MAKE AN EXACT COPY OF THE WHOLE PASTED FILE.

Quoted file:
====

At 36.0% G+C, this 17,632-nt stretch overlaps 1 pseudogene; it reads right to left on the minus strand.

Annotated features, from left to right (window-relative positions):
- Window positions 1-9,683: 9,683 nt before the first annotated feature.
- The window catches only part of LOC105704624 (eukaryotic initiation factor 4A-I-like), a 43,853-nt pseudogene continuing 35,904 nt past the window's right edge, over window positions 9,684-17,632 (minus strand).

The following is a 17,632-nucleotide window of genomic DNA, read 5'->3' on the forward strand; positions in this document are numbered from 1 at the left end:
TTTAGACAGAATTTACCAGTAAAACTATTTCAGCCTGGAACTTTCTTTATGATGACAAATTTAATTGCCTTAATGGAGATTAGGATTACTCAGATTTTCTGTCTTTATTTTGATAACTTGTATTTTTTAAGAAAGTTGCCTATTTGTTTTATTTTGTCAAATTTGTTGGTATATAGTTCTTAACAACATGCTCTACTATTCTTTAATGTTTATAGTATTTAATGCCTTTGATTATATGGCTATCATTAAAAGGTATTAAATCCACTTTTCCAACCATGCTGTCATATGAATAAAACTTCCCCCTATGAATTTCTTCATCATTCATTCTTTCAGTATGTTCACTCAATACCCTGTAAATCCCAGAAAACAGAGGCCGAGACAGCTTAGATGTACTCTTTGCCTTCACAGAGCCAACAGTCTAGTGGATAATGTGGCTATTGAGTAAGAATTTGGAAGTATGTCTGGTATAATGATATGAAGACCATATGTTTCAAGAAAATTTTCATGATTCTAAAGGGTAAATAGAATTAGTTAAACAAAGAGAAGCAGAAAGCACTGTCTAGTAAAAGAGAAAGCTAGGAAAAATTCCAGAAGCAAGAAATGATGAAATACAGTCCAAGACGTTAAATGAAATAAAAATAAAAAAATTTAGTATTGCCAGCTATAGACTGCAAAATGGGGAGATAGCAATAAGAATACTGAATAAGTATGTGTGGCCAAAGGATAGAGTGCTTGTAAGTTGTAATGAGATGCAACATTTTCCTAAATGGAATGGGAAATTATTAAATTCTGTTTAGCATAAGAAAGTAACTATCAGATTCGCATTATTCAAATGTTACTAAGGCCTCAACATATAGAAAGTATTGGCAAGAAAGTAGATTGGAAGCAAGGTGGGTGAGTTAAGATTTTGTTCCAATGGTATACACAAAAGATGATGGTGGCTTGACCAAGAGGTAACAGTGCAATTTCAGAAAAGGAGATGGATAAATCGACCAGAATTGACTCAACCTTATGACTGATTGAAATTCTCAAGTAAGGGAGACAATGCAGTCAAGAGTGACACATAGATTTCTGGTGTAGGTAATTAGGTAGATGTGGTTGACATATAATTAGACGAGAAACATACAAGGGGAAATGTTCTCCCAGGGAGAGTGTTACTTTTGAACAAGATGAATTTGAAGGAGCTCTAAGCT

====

At 36.0% G+C, this 17,632-nt stretch overlaps 1 pseudogene; it reads right to left on the minus strand.

Annotated features, from left to right (window-relative positions):
- Window positions 1-9,683: 9,683 nt before the first annotated feature.
- The window catches only part of LOC105704624 (eukaryotic initiation factor 4A-I-like), a 43,853-nt pseudogene continuing 35,904 nt past the window's right edge, over window positions 9,684-17,632 (minus strand).

The following is a 17,632-nucleotide window of genomic DNA, read 5'->3' on the forward strand; positions in this document are numbered from 1 at the left end:
TTTAGACAGAATTTACCAGTAAAACTATTTCAGCCTGGAACTTTCTTTATGATGACAAATTTAATTGCCTTAATGGAGATTAGGATTACTCAGATTTTCTGTCTTTATTTTGATAACTTGTATTTTTTAAGAAAGTTGCCTATTTGTTTTATTTTGTCAAATTTGTTGGTATATAGTTCTTAACAACATGCTCTACTATTCTTTAATGTTTATAGTATTTAATGCCTTTGATTATATGGCTATCATTAAAAGGTATTAAATCCACTTTTCCAACCATGCTGTCATATGAATAAAACTTCCCCCTATGAATTTCTTCATCATTCATTCTTTCAGTATGTTCACTCAATACCCTGTAAATCCCAGAAAACAGAGGCCGAGACAGCTTAGATGTACTCTTTGCCTTCACAGAGCCAACAGTCTAGTGGATAATGTGGCTATTGAGTAAGAATTTGGAAGTATGTCTGGTATAATGATATGAAGACCATATGTTTCAAGAAAATTTTCATGATTCTAAAGGGTAAATAGAATTAGTTAAACAAAGAGAAGCAGAAAGCACTGTCTAGTAAAAGAGAAAGCTAGGAAAAATTCCAGAAGCAAGAAATGATGAAATACAGTCCAAGACGTTAAATGAAATAAAAATAAAAAAATTTAGTATTGCCAGCTATAGACTGCAAAATGGGGAGATAGCAATAAGAATACTGAATAAGTATGTGTGGCCAAAGGATAGAGTGCTTGTAAGTTGTAATGAGATGCAACATTTTCCTAAATGGAATGGGAAATTATTAAATTCTGTTTAGCATAAGAAAGTAACTATCAGATTCGCATTATTCAAATGTTACTAAGGCCTCAACATATAGAAAGTATTGGCAAGAAAGTAGATTGGAAGCAAGGTGGGTGAGTTAAGATTTTGTTCCAATGGTATACACAAAAGATGATGGTGGCTTGACCAAGAGGTAACAGTGCAATTTCAGAAAAGGAGATGGATAAATCGACCAGAATTGACTCAACCTTATGACTGATTGAAATTCTCAAGTAAGGGAGACAATGCAGTCAAGAGTGACACATAGATTTCTGGTGTAGGTAATTAGGTAGATGTGGTTGACATATAATTAGACGAGAAACATACAAGGGGAAATGTTCTCCCAGGGAGAGTGTTACTTTTGAACAAGATGAATTTGAAGGAGCTCTAAGCT